One nice flourish I've always liked on Powermat products is how certain it is when you're charging successfully. When you begin to place a Powermat-equipped phone on the mat you first feel a strong magnetic tug that's hard to ignore. This pull guides you down to connect the device with the mat with a solid thunk. If that wasn't enough of a clue, the mat chimes with an audible rising tone and illuminates a small LED when the connection is made. Pulling a device off of the mat causes a falling chime to play and switches off the light.
You can also place the Portable Backup Battery on the mat for wireless charging. Duracell claims the battery provides up to four full phone charges, and four lights on the side of the unit flash to indicate both charge level and charging status. To power up mobile devices, by passing juice through the battery either from the mat or via the battery itself, the gadget has both a wired Apple connector and a Micro-USB cord. Another nice touch is how the cables tuck elegantly away into recessed wells for storage.
Unlike the Energizer Dual Inductive Charger, however, the Powermat lacks a USB port for charging a third device. Also, if you're hoping that you'll find Powermat technology already integrated into smartphones you'll be disappointed. In contrast to the Qi wireless power technology, which is already taking steps toward its goal of becoming a true, ubiquitous standard, no handsets at the moment natively support Powermat charging.
Of course, Duracell has recently announced deals with corporate partners such as Starbucks and Delta Airlines to deploy Powermat technology themselves. For example, you can now charge Powermat products at select Starbucks locations in the Boston area and in some Delta Sky Club lounges, including at JFK and LaGuardia airports in New York.
Duracell told me that users can expect the Powermat 24-Hour Power System to operate similarly to traditional wired AC chargers that came with their handsets. Indeed, much like my experience with the Energizer Dual Inductive Charger, the Power System took about as long to charge my Samsung Galaxy S3 (via wireless case) and (through the Portable Battery) test devices as it does using their own power bricks.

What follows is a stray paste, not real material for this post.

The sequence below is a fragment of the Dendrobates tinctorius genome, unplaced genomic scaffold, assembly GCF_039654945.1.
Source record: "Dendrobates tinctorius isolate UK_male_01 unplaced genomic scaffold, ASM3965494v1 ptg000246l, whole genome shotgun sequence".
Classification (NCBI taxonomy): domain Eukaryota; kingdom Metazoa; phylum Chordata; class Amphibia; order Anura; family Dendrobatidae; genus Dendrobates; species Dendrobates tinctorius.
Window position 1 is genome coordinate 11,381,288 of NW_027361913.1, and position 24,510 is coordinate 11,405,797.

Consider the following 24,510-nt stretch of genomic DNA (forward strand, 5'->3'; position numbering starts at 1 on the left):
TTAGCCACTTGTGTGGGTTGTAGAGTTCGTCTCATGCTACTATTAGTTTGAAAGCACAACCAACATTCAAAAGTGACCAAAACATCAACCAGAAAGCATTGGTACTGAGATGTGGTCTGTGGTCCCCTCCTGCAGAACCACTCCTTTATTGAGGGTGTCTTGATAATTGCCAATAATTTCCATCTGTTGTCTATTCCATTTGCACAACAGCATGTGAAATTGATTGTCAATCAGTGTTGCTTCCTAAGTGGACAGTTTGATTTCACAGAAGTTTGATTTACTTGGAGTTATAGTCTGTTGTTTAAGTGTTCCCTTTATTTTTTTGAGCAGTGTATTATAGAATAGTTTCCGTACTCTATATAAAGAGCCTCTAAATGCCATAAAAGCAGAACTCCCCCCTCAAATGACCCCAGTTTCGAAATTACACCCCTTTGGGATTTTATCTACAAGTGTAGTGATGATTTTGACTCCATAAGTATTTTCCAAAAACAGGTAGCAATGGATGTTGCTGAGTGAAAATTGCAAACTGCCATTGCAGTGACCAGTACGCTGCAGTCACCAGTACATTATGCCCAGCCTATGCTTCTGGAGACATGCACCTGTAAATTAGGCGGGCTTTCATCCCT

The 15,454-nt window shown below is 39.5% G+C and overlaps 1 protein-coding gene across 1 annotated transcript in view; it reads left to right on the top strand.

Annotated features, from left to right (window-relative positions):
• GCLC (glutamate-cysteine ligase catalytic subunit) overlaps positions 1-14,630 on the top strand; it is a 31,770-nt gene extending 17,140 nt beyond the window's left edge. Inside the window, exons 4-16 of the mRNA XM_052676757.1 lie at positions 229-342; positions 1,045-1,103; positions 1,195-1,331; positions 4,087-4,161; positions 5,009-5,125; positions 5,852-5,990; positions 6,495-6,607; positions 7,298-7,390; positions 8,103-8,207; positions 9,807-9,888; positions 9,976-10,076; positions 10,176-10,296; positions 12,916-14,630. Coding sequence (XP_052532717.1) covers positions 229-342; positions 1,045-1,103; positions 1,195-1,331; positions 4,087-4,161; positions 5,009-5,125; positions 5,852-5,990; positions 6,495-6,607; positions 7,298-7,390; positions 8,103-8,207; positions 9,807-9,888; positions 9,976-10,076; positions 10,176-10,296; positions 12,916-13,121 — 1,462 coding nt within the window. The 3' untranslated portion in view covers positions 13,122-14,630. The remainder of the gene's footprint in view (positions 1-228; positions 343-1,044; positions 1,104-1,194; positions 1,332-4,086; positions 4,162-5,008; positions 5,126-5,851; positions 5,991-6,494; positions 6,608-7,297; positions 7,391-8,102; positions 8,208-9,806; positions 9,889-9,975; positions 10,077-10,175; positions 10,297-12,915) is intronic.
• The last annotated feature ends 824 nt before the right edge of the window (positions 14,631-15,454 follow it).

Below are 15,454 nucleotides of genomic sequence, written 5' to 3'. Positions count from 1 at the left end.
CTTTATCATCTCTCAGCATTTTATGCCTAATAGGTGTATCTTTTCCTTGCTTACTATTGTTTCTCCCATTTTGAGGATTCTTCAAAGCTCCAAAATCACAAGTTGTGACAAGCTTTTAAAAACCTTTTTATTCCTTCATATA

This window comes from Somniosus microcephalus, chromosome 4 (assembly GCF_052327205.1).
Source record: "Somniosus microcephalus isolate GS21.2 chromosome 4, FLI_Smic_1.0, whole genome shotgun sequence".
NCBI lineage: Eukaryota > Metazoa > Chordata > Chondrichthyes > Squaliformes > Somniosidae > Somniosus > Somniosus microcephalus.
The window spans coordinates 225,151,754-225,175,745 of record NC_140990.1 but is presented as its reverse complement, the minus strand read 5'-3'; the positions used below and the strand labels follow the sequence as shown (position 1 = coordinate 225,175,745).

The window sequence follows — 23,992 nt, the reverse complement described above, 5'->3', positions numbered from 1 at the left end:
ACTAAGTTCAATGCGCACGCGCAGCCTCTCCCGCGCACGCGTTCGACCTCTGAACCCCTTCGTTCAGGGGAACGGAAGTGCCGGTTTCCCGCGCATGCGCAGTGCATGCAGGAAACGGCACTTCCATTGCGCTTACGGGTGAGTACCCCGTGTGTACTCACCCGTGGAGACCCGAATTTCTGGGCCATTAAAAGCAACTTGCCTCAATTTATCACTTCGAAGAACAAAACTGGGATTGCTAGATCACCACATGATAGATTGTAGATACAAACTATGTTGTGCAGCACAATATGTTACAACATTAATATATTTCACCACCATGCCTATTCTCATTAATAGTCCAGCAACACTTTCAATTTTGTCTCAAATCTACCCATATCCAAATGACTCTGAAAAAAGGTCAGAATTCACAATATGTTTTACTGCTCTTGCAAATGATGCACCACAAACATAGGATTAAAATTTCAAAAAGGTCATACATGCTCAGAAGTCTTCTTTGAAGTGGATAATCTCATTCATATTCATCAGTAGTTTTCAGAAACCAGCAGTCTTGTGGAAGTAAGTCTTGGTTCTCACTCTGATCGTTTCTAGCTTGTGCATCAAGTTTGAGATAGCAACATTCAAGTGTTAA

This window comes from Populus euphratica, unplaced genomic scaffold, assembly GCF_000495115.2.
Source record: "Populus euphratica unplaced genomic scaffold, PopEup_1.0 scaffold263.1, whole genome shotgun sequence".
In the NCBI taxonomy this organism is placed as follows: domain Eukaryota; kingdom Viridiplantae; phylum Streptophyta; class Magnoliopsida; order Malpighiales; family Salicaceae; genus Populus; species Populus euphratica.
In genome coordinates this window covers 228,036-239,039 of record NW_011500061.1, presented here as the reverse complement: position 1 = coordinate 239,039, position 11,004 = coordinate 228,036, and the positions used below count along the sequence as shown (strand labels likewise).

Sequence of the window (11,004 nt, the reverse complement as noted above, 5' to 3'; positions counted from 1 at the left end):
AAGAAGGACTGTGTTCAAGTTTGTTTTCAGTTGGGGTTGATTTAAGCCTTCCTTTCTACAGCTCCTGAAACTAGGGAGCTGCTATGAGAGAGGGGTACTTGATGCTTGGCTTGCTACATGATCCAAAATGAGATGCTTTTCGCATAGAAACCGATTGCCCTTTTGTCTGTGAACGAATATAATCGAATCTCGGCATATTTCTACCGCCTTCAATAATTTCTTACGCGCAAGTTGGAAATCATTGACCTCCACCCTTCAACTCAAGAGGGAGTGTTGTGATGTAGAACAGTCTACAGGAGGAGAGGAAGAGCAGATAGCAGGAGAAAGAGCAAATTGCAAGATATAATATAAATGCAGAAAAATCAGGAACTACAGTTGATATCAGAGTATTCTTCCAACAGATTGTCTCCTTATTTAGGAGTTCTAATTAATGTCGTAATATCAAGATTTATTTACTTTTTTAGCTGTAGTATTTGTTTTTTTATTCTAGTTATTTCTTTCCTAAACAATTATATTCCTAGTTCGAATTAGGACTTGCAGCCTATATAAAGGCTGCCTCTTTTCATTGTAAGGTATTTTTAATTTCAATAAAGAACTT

That said, I did run into the same glitch trying to power up my HTC Droid DNA as I did with the Energizer Dual Inductive Charger. When the phone's battery was completely drained, the DNA refused to accept power unless I connected it directly to a standard USB cable. That said, I have sneaking suspicion that this is caused by a fault in the Droid DNA's software, since I didn't encounter this problem with other phones with dead batteries.
As advertised, the Power System kept my handset juiced up and ready for action long into the evening -- bearing in mind that as an office rat I tend to sit all day next to AC power. I found the Powermat, like other inductive chargers, made maintaining a strong battery level effortless. Dropping my phone onto a pad is much easier to remember than plugging it in. The extra electrons offered by the Portable Backup Battery are icing on the cake but serve as welcome insurance.
One caveat though is that the Backup Battery's true supply really depends on the size and capacity of your handset's battery. For instance, to top off the Droid DNA completely from zero charge used up two of the Backup Battery's four rated device recharges. Those who have invested in previous Powermat products will be happy to know, however, that their legacy products are compatible with these new Duracell-branded Powermat gadgets.
The beauty of inductive charging systems like the $99.99 Duracell Powermat 24-Hour Power System is that they go a long way to help make charging up mobile devices an afterthought. With the Power System set up on your home or office desktop, remembering to drop your phone onto its charging mat uses less brain cells, in my view, than taking the extra effort to find a free USB cord.
I also like that this Powermat system works with any older Powermat chargers you may have bought. Combined with the bundled portable battery, you'll be able to keep your phone nicely juiced up and ready for duty. Of course, the $100 sticker price of the Power System qualifies it as a luxury considering you could just as well get by with a standard wired charger. It's also a bummer that Powermat technology is as yet not integrated into any handsets, unlike the competing Qi wireless power solution. For Qi-capable phones, I suggest the $89. It's not as portable but will charge Qi handsets without bulky sleeves. If you plan to take your charger on the road or spent lots of time away from AC outlets, the 24-Hour Power System is your best bet.